Urchinomics

Urchinomics

By Alastair Bland As purple urchins have multiplied, kelp forests, already stressed by unusually warm water, have collapsed. Norwegian company Urchinomics proposes to capture the overpopulated urchins, fatten them up in circulating seawater tanks, and sell them to restaurants—hopefully in volumes sufficient to dent the urchin armies and allow a kelp comeback. Greater Farallones National Marine Sanctuary press liaison MaryJane Schramm says combatting the urchin takeover “goes directly to our mandate to maintain or restore ecosystem balance.” Citizen science, she...
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Rebooting the Klamath

By Lisa Owens Viani “There are bounds on this system and if you mismanage it, you can kill off what was once the third-largest salmon run on the entire West Coast,” says Amy Cordalis, general counsel for the Yurok Tribe. In 2002, more than 70,000 adult salmon died on the Klamath River when U.S. Bureau of Reclamation diversions caused water temperatures to spike, which led to the spread of diseases that wiped out the fish. In February, the Klamath River...
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Dam Tweaks Yield Results

By Alastair Bland “After one year of flows, we’re seeing lots of rainbow trout,” says Brian Sak of the San Francisco Public Utilities Commission (SFPUC). For the first time ever, cold water is flowing steadily through Calaveras Dam in southern Alameda County, and into the creek canyon below. The return of rainbow trout to Calaveras Creek marks a milestone in an ongoing, multi-agency restoration of Alameda Creek, which drains more than 600 square miles of the East Bay. Since the...
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Dennis McEwan finished work on the 430-acre Yolo Flyway Farms Tidal Habitat Restoration Project in September 2018. A month later, he retired.

The timing was no accident; he’d delayed his departure from the California Department of Water Resources (DWR) to see the project through after helping to launch it ten years earlier. But even from the very beginning of his career, McEwan had been committed to doing all he could for declining species in and around the Delta. That “calling,” as he put it, began with 25 years at the California Department of Fish and Game (now Fish and Wildlife) supporting Pacific...
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After nearly 30 years in refuge management on public lands, Anne Morkill is leaving government, but not wildlife, behind.

Following her February 2020 retirement from managing the San Francisco Bay National Wildlife Refuge Complex, which she led for nearly a decade, Morkill is taking the helm at the Laguna de Santa Rosa Foundation, a nonprofit that stewards one of the largest freshwater wetlands complexes on the northern California coast. Morkill believes that San Francisco Bay provides unusual potential for restoring habitat for wildlife in a highly urban environment. “That’s what makes it so special,” she says, citing the Bay...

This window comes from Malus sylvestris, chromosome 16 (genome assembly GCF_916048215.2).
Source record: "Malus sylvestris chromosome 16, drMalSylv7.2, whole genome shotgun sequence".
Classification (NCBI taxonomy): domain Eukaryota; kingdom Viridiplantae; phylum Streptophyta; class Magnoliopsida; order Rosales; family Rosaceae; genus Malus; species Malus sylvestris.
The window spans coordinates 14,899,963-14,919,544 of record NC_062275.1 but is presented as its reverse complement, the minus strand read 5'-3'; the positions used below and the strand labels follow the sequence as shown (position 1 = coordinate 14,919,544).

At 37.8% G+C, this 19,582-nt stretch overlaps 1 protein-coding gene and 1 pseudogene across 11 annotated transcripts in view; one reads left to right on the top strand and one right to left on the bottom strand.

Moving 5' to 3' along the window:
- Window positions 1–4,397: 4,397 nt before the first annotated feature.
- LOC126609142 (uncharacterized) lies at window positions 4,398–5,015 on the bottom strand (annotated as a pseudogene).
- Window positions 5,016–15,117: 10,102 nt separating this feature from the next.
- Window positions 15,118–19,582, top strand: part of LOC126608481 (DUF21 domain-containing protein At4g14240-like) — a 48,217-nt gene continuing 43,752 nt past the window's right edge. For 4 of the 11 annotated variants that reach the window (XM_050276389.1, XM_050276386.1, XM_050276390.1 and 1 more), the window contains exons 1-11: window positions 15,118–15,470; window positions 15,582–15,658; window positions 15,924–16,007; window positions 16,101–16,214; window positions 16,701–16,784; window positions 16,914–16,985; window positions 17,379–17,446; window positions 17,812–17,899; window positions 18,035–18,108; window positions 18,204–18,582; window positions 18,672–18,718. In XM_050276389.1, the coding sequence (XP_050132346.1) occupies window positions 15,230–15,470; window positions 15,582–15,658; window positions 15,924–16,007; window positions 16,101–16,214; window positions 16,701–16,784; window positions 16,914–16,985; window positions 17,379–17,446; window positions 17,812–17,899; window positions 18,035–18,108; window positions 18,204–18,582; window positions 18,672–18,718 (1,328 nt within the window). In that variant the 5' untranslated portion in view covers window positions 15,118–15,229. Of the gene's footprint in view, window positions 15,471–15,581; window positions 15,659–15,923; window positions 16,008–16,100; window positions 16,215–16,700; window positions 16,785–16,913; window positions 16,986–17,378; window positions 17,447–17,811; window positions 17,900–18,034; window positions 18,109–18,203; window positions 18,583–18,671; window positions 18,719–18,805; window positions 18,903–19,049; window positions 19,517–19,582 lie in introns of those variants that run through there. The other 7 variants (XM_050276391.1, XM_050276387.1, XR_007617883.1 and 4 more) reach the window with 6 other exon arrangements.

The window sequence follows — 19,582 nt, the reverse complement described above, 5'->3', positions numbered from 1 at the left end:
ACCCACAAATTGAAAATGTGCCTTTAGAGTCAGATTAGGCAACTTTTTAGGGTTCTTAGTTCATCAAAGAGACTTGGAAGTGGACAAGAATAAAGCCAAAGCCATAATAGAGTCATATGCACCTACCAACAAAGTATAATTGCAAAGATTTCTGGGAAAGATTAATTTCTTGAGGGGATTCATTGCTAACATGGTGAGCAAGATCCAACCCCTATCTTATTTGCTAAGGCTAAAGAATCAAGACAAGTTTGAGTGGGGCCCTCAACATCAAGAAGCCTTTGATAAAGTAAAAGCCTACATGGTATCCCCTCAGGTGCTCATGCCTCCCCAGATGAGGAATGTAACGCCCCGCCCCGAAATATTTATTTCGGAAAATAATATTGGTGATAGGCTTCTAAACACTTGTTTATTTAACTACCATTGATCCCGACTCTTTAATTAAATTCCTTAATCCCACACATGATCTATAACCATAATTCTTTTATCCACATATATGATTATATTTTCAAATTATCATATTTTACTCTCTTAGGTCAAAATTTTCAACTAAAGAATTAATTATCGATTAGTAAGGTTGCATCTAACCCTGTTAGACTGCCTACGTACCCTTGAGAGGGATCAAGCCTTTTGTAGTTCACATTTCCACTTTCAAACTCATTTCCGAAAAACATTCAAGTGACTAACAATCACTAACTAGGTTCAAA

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While the acreage of wetland restoration projects is growing throughout the Delta, scientists are still working to understand how best to help these areas become fully functioning, complex habitat as quickly and successfully as possible.

A study published in September’s San Francisco Estuary and Watershed Science shed light on some essential questions about what triggers seed generation in wetland habitat. “Wetland restoration practices can be enhanced by a solid understanding of basic plant life history and species ecology,” says co-author Taylor Sloey of Yale-NUS College in Singapore. The researchers looked at three questions: what seeds are present in the seed bank (the viable seeds that accumulate naturally in the soil), and how exposure to cold...
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Good Policy, More Tests for Living Shores

By Ariel Rubissow Okamoto While more sea walls may soon be necessary to adapt to rising seas, softer, greener, nature-based shorelines will also be important buffers for our cities and waterfronts. Wetlands, oyster reefs, eelgrass beds, and other natural features of shores and shallows figure largely in a number of ambitious, multi-partner restoration projects over the last decade. To date, more than 10 such projects have been or are being restored around the Bay, encompassing more than 200 acres of...